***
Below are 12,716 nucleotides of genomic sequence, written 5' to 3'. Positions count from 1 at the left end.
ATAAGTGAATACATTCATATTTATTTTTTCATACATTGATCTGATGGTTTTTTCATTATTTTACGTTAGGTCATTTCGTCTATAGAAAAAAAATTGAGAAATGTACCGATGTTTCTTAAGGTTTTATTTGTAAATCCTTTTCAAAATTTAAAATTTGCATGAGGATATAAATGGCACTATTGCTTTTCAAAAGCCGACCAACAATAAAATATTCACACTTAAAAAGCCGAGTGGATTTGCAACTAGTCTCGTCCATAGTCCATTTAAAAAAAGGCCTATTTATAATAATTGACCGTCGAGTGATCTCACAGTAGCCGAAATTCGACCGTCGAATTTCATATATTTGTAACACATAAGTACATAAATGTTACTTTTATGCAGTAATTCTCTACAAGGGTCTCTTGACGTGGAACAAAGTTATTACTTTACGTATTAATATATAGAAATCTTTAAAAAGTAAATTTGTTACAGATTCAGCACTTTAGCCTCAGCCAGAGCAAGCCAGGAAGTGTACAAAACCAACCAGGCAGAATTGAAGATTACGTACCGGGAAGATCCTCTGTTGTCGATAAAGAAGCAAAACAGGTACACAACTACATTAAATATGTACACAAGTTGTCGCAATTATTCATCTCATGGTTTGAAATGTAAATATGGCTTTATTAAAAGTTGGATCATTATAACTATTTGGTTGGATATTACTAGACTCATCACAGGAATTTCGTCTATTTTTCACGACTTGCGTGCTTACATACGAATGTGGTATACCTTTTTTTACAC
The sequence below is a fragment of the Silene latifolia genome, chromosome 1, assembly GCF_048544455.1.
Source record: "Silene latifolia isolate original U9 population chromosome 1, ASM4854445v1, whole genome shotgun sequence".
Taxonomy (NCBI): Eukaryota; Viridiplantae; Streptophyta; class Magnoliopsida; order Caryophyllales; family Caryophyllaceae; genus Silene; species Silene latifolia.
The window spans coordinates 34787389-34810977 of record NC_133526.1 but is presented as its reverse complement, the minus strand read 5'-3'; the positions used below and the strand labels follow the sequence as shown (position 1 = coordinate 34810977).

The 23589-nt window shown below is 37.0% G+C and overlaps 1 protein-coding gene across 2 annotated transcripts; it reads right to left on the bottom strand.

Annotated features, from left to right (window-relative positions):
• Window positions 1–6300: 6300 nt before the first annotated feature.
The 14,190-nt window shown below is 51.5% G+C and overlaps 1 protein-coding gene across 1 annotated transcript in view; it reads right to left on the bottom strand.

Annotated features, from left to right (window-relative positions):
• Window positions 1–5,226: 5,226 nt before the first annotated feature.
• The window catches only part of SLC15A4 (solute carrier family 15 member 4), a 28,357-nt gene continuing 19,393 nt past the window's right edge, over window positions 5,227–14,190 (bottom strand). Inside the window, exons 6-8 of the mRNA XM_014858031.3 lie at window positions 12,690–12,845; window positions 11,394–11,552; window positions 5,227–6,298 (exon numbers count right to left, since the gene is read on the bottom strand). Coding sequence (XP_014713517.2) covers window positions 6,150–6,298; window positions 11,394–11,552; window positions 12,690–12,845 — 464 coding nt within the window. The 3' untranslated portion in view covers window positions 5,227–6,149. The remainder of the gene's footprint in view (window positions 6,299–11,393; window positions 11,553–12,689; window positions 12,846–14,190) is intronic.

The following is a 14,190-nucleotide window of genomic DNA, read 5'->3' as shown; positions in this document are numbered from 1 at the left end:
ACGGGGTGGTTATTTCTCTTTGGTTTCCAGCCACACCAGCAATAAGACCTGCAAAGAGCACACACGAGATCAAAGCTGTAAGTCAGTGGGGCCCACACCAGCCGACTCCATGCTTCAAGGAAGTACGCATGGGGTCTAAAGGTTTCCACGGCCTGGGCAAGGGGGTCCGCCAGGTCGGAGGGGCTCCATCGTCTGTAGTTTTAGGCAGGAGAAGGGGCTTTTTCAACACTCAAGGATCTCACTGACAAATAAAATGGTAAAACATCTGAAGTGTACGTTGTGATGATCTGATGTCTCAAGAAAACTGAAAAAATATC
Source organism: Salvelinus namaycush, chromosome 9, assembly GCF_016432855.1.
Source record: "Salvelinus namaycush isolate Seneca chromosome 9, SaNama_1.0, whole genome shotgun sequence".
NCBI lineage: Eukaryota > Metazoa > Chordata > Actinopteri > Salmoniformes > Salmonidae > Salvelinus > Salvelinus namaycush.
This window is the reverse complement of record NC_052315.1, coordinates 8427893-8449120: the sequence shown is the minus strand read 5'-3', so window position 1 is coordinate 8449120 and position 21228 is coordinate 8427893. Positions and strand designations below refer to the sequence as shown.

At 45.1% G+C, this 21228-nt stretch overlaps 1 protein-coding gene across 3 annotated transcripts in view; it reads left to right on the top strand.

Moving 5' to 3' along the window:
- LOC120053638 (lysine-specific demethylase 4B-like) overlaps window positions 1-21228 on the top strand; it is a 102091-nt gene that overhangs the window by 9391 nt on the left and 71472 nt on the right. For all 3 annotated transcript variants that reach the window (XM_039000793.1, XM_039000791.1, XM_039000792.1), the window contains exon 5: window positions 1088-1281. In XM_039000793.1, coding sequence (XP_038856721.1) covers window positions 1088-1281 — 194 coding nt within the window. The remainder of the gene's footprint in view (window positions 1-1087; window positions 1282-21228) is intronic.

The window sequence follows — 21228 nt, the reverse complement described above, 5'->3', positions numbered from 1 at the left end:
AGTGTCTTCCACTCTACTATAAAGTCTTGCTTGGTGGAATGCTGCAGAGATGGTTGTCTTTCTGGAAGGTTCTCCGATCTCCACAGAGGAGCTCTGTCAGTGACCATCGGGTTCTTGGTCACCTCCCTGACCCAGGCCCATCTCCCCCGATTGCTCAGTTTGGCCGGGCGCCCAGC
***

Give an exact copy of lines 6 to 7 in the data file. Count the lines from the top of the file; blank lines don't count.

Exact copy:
The window spans coordinates 34787389-34810977 of record NC_133526.1 but is presented as its reverse complement, the minus strand read 5'-3'; the positions used below and the strand labels follow the sequence as shown (position 1 = coordinate 34810977).

The 23589-nt window shown below is 37.0% G+C and overlaps 1 protein-coding gene across 2 annotated transcripts; it reads right to left on the bottom strand.